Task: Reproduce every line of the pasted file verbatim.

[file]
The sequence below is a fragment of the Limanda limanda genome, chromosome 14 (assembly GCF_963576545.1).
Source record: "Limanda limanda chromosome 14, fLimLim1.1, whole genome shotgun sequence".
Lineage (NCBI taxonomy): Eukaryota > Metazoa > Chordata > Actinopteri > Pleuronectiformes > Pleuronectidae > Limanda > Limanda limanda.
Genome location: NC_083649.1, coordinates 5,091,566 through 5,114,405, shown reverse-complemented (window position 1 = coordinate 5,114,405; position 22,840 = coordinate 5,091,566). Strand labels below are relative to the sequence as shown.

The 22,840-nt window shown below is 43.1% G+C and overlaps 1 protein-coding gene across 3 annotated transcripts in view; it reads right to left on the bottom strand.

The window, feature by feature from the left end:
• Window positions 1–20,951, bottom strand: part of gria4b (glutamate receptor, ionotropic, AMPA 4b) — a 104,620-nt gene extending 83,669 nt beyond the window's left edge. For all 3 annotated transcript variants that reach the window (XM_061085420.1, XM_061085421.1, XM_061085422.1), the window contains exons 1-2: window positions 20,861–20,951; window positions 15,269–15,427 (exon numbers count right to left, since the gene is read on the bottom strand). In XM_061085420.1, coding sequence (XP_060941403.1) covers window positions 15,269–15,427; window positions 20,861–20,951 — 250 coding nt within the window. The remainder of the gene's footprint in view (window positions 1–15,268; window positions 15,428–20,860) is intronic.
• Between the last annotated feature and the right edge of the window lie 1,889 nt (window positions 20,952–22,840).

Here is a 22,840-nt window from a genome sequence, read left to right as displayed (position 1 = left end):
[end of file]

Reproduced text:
The sequence below is a fragment of the Limanda limanda genome, chromosome 14 (assembly GCF_963576545.1).
Source record: "Limanda limanda chromosome 14, fLimLim1.1, whole genome shotgun sequence".
Lineage (NCBI taxonomy): Eukaryota > Metazoa > Chordata > Actinopteri > Pleuronectiformes > Pleuronectidae > Limanda > Limanda limanda.
Genome location: NC_083649.1, coordinates 5,091,566 through 5,114,405, shown reverse-complemented (window position 1 = coordinate 5,114,405; position 22,840 = coordinate 5,091,566). Strand labels below are relative to the sequence as shown.

The 22,840-nt window shown below is 43.1% G+C and overlaps 1 protein-coding gene across 3 annotated transcripts in view; it reads right to left on the bottom strand.

The window, feature by feature from the left end:
• Window positions 1–20,951, bottom strand: part of gria4b (glutamate receptor, ionotropic, AMPA 4b) — a 104,620-nt gene extending 83,669 nt beyond the window's left edge. For all 3 annotated transcript variants that reach the window (XM_061085420.1, XM_061085421.1, XM_061085422.1), the window contains exons 1-2: window positions 20,861–20,951; window positions 15,269–15,427 (exon numbers count right to left, since the gene is read on the bottom strand). In XM_061085420.1, coding sequence (XP_060941403.1) covers window positions 15,269–15,427; window positions 20,861–20,951 — 250 coding nt within the window. The remainder of the gene's footprint in view (window positions 1–15,268; window positions 15,428–20,860) is intronic.
• Between the last annotated feature and the right edge of the window lie 1,889 nt (window positions 20,952–22,840).

Here is a 22,840-nt window from a genome sequence, read left to right as displayed (position 1 = left end):